“Science alone isn’t enough,” Fisher said. “All of our resource decisions, on any issue, will require deciding how to allocate resources. Who benefits, and who pays the price? That’s a moral decision, ultimately.”
Fisher said that the faith community is well poised to contribute to this discussion.
“There are a lot of value decisions that need to be made and discussed. That’s what the faith community is trying to do,” Fisher said. “Church is the venue in which people with environmental concerns can be engaged in constructive conversation with the business community. There’s a common theological set of beliefs on which you can try to work through disagreements.”
Corinne Irwin of Annapolis has seen this through personal experience as she helped her church become the first certified Green Sanctuary among Maryland’s Unitarian Universalist churches.
“When people look at sustainability, they tend to get wrapped up in economic arguments,” Irwin said. “In faith organizations, its more accepted that there are lots of things you do that are not the cheapest or the fastest, but because they align with your values.”
Some congregations have drawn on Biblical sources to create a direct and sustained dialogue about spiritual values and the environment. The Maryland Presbyterian Church in Towson and the Unitarian Universalist Church in Annapolis have also turned to course materials on “Deep Ecology” and sustainable living, created by the Northwest Earth Institute. The focus of these courses is on spiritual and philosophical discussion, rather than science.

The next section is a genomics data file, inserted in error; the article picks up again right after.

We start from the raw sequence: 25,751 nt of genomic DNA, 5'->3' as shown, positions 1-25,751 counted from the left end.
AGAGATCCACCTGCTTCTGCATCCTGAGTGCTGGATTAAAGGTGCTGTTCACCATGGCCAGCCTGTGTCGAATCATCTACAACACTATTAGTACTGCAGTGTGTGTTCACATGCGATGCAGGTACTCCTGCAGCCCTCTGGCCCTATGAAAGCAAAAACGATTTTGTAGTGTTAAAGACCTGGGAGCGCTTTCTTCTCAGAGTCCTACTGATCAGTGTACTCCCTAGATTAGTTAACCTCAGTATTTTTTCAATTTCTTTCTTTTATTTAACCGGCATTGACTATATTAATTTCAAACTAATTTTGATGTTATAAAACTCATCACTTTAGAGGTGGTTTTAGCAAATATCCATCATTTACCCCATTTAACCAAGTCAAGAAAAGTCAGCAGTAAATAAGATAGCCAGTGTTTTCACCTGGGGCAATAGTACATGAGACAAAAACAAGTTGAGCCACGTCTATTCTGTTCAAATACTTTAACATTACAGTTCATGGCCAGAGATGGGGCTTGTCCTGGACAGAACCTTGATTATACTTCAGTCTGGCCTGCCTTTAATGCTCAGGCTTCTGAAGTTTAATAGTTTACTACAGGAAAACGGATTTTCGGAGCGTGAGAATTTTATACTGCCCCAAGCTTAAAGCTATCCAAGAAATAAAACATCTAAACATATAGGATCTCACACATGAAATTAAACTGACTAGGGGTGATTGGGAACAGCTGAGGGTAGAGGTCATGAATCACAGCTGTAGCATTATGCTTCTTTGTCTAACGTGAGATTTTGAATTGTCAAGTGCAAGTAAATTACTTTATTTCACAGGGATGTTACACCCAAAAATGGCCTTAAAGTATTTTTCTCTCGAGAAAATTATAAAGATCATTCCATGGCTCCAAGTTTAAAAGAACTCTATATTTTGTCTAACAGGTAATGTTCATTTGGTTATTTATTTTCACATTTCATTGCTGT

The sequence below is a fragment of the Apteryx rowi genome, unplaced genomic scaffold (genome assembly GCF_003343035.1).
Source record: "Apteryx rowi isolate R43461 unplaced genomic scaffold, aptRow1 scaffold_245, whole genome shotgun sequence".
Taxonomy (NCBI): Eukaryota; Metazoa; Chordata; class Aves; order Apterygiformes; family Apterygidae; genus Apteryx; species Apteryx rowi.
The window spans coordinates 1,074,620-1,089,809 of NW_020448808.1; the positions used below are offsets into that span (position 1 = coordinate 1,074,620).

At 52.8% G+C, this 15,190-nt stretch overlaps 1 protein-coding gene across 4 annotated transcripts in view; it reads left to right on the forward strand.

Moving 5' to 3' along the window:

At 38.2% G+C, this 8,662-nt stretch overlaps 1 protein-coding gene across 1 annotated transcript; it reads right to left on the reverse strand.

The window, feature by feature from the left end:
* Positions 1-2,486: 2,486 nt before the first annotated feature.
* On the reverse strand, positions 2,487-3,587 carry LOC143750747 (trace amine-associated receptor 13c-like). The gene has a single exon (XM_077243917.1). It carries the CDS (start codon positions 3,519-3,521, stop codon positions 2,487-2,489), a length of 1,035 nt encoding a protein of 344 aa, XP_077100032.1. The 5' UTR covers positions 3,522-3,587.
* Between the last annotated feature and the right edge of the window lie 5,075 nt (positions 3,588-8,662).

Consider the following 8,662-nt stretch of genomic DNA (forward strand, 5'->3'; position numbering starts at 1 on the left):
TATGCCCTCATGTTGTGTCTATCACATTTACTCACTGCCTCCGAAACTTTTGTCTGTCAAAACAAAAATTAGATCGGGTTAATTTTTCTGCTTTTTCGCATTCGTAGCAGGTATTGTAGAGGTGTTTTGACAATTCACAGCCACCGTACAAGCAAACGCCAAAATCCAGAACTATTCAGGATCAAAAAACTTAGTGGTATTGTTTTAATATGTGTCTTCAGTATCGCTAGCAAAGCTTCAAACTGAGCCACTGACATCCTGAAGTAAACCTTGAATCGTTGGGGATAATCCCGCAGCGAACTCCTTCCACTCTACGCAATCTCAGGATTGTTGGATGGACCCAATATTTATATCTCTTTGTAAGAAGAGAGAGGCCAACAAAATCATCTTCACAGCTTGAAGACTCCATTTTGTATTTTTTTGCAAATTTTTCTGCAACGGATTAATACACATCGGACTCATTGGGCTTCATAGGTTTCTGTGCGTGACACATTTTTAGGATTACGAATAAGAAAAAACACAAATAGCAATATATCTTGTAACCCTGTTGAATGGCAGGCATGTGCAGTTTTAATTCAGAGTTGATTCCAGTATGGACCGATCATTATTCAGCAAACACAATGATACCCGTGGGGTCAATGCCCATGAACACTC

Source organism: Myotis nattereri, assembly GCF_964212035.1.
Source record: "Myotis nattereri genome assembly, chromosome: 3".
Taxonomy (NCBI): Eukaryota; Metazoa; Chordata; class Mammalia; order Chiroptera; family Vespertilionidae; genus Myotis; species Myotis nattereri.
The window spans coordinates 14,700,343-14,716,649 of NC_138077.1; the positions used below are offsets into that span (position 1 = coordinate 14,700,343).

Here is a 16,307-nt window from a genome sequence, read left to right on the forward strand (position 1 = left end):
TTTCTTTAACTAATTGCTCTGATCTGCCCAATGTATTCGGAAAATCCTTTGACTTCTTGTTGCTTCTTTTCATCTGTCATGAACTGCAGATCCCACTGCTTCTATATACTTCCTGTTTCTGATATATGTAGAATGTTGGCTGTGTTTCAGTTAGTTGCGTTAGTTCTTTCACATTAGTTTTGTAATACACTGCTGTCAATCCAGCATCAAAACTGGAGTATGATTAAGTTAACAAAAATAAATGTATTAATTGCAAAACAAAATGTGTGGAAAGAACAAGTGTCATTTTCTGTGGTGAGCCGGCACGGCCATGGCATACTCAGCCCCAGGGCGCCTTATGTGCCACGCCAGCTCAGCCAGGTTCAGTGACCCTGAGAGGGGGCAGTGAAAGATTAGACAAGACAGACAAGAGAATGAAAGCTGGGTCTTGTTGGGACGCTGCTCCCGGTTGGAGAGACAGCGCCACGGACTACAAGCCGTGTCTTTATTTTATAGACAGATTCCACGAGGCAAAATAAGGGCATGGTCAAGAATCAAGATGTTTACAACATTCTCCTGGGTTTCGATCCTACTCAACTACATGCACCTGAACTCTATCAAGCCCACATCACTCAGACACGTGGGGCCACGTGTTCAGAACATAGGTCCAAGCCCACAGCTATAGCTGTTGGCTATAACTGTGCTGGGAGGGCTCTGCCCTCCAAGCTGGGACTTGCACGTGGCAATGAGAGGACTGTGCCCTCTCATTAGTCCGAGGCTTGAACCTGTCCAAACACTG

According to Fisher, the scientific and the spiritual eventually must meet.
“All bring wisdom to the table, and they all need to be heard. But it’s hard to find a setting in which people will really listen to one another,” Fisher said. “They tend to parachute in and present their positions, then sit down and argue from their own perspectives. We need to think about ways in which we can start the conversation more productively.”
Carmichael has pondered this question in her work, too.
“It’s important for people in the secular community to respect the perspectives and the distinctions of the faith community,” Carmichael said. “If the secular community wants to work with the faith community, they need to see it as a coalition, not a new voice to be used.”
For information about becoming a Chesapeake Covenant Congregation, visit the National Council of Churches at www.nccecojustice.org/cheshome.htm. To request or download a copy of Stewards of the Bay: A Toolkit for Congregations in the Chesapeake Bay Watershed, visit the website above and select “Resources.”
Congregations for Creation
Religious organizations in the Chesapeake Bay region are actively involved with a variety of environmental issues and supporting the efforts of individual congregations. Examples include:
- The National Council of Churches USA coordinates Chesapeake Covenant Congregations, distributes “Stewards of the Bay: A Toolkit for Congregations in the Chesapeake Bay Watershed” and provides training opportunities through its Eco-Justice Program. It has also partnered with Blacks of the Chesapeake and the Alliance for the Chesapeake Bay to produce outreach tools for African-American churches.
- The Virginia Interfaith Center for Public Policy, the Episcopal Diocese of Virginia & the Evangelical Lutheran Church of America offer Eco-Stewardship Resources, including advice on facility management, worship and legislative organizing. Training opportunities are under development.
- Interfaith Works in Pennsylvania fosters environmental stewardship by creating partnerships between sanctuaries.
- The Greater Washington Interfaith Power & Light promotes sustainable energy use and works to reduce the threat of global warming.
- The Religious Partnership for the Anacostia is dedicated to improving the river and its surrounding neighborhoods.
- The Maryland Interfaith Coalition for the Environment works to present legislators with a unified voice from a spiritual perspective.
- The Unitarian Universalists offer a Green Sanctuary certification program and recently began a Legislative Ministry for Maryland.